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Under Washington law, executive officials can be recalled if enough voters petition, and then if a majority of voters so vote. But there has to be some allegation of "some act or acts of malfeasance or misfeasance while in office, or … violat[ion of] his oath of office," and courts can reject recall grounds if they don't adequately allege such misconduct. It's not like a normally scheduled election, where voters can throw the bums out for any reason they want. But it's also not like an impeachment process, which is supposed to involve a trial before legislators who decide whether an official's actions fit within the category of "high crimes and misdemeanors."
This matter came up in an interesting context in yesterday's decision in In the Matter of Recall of Fortney (written by Justice Mary Yu):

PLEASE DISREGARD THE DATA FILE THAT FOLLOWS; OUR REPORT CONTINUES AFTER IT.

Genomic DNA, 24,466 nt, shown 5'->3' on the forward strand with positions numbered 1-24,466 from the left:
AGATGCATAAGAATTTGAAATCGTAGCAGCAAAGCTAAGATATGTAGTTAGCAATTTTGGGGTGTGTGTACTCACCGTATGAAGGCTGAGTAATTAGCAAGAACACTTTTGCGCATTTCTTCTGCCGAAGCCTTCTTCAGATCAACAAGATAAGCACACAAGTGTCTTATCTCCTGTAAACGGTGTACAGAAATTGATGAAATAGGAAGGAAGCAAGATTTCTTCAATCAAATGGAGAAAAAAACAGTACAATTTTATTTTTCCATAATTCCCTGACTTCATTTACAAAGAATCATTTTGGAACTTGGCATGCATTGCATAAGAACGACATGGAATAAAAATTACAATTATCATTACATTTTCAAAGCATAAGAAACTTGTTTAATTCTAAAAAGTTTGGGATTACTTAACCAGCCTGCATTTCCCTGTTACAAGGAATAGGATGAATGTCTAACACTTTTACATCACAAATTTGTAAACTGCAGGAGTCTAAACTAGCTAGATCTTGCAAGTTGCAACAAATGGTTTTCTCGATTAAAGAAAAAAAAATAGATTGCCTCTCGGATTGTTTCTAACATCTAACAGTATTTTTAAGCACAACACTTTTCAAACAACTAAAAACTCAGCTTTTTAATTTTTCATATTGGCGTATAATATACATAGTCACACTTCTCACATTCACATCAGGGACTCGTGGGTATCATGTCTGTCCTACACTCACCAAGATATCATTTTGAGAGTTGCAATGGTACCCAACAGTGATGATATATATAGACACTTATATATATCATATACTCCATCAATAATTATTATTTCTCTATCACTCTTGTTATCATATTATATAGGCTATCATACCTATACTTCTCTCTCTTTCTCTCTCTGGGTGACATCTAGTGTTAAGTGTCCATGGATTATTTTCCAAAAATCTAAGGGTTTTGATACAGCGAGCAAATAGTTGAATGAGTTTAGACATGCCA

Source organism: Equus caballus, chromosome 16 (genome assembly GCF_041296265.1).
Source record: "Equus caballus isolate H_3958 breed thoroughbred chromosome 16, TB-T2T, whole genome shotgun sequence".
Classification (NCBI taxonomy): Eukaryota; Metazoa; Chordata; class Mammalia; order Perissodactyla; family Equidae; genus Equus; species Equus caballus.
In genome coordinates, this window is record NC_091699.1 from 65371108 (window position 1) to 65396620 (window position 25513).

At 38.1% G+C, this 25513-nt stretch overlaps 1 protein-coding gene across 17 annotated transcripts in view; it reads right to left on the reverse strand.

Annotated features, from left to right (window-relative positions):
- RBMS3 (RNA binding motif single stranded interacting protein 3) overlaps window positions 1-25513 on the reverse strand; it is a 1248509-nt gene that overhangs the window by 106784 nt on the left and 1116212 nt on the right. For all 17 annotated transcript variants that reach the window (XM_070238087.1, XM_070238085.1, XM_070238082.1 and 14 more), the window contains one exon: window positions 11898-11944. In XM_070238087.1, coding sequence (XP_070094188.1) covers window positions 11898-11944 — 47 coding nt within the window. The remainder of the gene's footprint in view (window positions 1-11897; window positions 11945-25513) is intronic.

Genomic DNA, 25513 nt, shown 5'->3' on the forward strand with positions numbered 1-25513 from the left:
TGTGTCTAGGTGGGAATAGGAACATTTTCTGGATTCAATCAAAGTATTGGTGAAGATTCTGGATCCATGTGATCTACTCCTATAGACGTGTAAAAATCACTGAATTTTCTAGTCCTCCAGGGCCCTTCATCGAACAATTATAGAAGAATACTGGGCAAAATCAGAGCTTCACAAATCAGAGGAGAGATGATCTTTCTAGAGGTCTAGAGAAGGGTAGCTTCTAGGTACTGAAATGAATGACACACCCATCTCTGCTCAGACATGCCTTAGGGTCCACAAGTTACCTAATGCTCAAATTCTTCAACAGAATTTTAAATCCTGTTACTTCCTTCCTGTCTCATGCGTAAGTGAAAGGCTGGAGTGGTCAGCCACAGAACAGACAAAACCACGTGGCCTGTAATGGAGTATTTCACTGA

[Snohomish County Sheriff Adam] Fortney's first four months in office were beset by multiple controversies….
The petitioners alleged [among other things]: (1) Fortney refused to enforce the governor's Stay Home – Stay Healthy proclamation, (2) Fortney incited members of the public to violate the Stay Home – Stay Healthy proclamation …. On appeal, Fortney does not challenge the sufficiency of the first charge and agrees to stand for recall on his refusal to enforce the Stay Home – Stay Healthy proclamation….
Washington voters have a constitutional right to recall nonjudicial elected officials who commit acts of malfeasance or misfeasance or violate an oath of office. For the purposes of recall:
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